• There is absolutely nothing funny about caring for an aging, chronically ill, or disabled person. However, from my own experience, I know that caregiving is entirely too difficult to take seriously all of the time. Finding humor in difficult situations can be a very useful tool in coping with the emotional stress of caring for a loved one who is no longer capable of taking care of him/herself.

    A few years ago, I spoke at a conference for people who were caring for family members living with Parkinson’s or Huntington’s disease. In the morning, I spoke about caregiver anger and what I call the “3 F’s of Flipping Out”––frustration, fear, and fatigue. I stressed the importance of getting enough rest, because there is very little distance between sleep deprivation and caregiver burnout.

    At lunch, I sat with a group of women who were all talking about the challenges of finding respite care for their husbands. Claudia, the woman sitting next to me said, “I’ve got it all figured out. I’m going to rob a bank. I’m going to get my husband in the car, and we’re going to drive to the bank. We’re going to part in front. Then I’m going to get him behind the wheel so he’ll look like the get-away driver. He’ll be my accomplice. Then I’m going walk in with an unloaded gun, and I’m going to point it at the teller and say, ‘This is a stick-up.’

    If she gives me any money, I’m going to take it out the car and sit in the passenger’s seat and wait for the police to come. Now here’s the beautiful thing about that––they’ll arrest both of us. They’ll take him to the men’s prison. And then they’ll have to feed him. They’ll have to do his laundry. They’ll have to manage his medications, and they’ll have to deal with his Depends. They’ll take me to the women’s prison. I’ll be in a cell all by myself. I’ll be able to check books out of the library. I can read during the day. I’ll be able to sleep at night, and it won’t cost us a dime!”

    By the time Claudia finished sharing her wacky plan, all of us were howling with laughter. Claudia allowed me to share her story and turn it into an animated short.

    I always share this video when I speak at caregiving conferences, and it never fails to generate raucous laughter and applause. Anyone who has ever cared for a loved one over an extended period of time can identify with Claudia’s desire to relinquish her responsibility and get a little rest.

    When I ask, “How many of you think Claudia’s plan sounds like a good idea?” and almost everyone in the audience raises a hand, I know a many of them have also fantasized about doing something desperate in order to get a little rest and relief.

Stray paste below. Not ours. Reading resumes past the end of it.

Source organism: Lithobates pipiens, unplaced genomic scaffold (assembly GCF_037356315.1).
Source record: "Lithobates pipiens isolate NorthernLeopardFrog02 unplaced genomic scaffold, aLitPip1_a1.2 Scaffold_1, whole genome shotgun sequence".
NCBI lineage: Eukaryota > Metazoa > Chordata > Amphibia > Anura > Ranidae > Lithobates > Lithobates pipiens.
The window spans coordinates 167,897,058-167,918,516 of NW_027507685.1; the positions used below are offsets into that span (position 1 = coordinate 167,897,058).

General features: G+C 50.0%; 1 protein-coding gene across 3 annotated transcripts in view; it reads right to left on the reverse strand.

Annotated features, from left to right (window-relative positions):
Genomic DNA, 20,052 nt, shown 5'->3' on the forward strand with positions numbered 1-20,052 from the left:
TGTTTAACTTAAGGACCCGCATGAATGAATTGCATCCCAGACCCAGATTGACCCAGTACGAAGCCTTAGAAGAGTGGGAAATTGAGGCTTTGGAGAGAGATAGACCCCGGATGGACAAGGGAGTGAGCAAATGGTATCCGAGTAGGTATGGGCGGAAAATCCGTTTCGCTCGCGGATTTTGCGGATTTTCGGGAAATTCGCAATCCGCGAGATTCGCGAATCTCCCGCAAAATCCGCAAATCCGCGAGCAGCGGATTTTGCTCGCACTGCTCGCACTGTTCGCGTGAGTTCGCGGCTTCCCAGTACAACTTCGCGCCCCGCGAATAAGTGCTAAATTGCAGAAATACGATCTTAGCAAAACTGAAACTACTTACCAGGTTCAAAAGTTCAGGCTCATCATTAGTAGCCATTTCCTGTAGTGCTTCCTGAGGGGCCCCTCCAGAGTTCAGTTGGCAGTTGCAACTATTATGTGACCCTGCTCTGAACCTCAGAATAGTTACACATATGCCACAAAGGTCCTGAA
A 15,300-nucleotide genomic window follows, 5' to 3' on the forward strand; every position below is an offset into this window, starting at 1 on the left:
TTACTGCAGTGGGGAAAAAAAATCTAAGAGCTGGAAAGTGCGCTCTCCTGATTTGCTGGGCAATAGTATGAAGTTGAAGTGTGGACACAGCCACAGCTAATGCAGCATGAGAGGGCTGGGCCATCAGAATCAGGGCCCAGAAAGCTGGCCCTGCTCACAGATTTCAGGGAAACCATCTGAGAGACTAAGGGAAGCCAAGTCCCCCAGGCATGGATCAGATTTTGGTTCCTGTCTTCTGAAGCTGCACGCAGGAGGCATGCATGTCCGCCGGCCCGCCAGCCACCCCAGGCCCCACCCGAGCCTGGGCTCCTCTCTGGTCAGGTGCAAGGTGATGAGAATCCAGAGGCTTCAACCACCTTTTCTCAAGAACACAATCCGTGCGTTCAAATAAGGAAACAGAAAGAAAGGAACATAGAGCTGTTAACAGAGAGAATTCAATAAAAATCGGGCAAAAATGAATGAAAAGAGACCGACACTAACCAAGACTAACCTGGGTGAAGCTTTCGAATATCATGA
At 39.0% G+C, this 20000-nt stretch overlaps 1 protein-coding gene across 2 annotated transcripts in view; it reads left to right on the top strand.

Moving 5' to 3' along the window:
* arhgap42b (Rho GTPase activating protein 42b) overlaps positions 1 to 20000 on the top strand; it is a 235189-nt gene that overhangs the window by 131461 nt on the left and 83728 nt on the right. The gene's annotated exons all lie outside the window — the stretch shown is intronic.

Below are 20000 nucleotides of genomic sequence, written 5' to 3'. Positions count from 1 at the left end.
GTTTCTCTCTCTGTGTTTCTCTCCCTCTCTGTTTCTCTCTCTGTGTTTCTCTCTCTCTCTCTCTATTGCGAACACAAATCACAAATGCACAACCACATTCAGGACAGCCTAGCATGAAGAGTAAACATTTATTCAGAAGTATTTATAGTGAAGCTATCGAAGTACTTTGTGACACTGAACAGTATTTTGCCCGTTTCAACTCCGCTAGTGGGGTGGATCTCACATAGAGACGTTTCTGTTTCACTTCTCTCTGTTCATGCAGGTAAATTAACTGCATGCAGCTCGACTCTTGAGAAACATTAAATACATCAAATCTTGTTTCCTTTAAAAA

Humor is no substitute for sleep, and it can’t cure an illness, but it can help relieve stressful situations. One of the things that makes caregiving so incredibly difficult is the fact that most caregivers have a tendency to put the needs of their care receiver ahead of their own.

    If you can accept the fact that self-care is not selfish, and if you are willing to make your own physical, mental, emotional, and spiritual needs a priority, it could help you avoid doing something in a moment of fatigue and frustration that would cause harm to you or your care receiver.

    Here are 5 self-care tips that might help lighten your load:

    Set aside some time each day for yourself: Having something to look forward to will help ease your emotional stress.

    1. Get out in nature: Let the sights, sounds, and smells of the outdoors lift your spirits.

    2. Stay connected socially: Participating in respite care programs and visiting with friends and family can help avoid depression and illness brought on by isolation.

    3. Find a safe release for negative emotions: Accept the fact that you will not always feel and act as loving and kind as you would like. When you are experiencing extreme stress, get active.

    4. Exercise, breathe deeply, write a rant, listen to music, call a friend, or scream into a pillow. Letting off a little steam can be a very good thing.

    5. Develop your spiritual nature: You may find comfort in faith. You may find it in music, meditation or nature. If there is something that ignites your spirit, explore it, and let your soul soar.

    Nothing will ever make the job of caring for a loved one easy, but making self-care a priority will help smooth out a few of the rough edges of caregiving and help you see a little humor even in the most challenging circumstances.

    Elaine Sanchez

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    Article by: Elaine Sanchez

    Elaine Sanchez is an author, speaker and co-founder of CaregiverHelp.com. Together with her husband, Dr. Alex Sanchez, they developed a number of online continuing education courses for nurses, long-term care administrators, and mental health professionals. She delivers keynotes, breakout sessions, and trainings at conferences across the country. Some of her clients include: American Brain Tumor Association, LeadingAge, Innova Healthcare, Life Care Planning Law Firms Association, Women’s Foodservice Forum, as well as numerous universities, Area Agencies on Aging, Alzheimer’s, Parkinson’s, and elder care organizations. She lives with her husband in Salem, OR.

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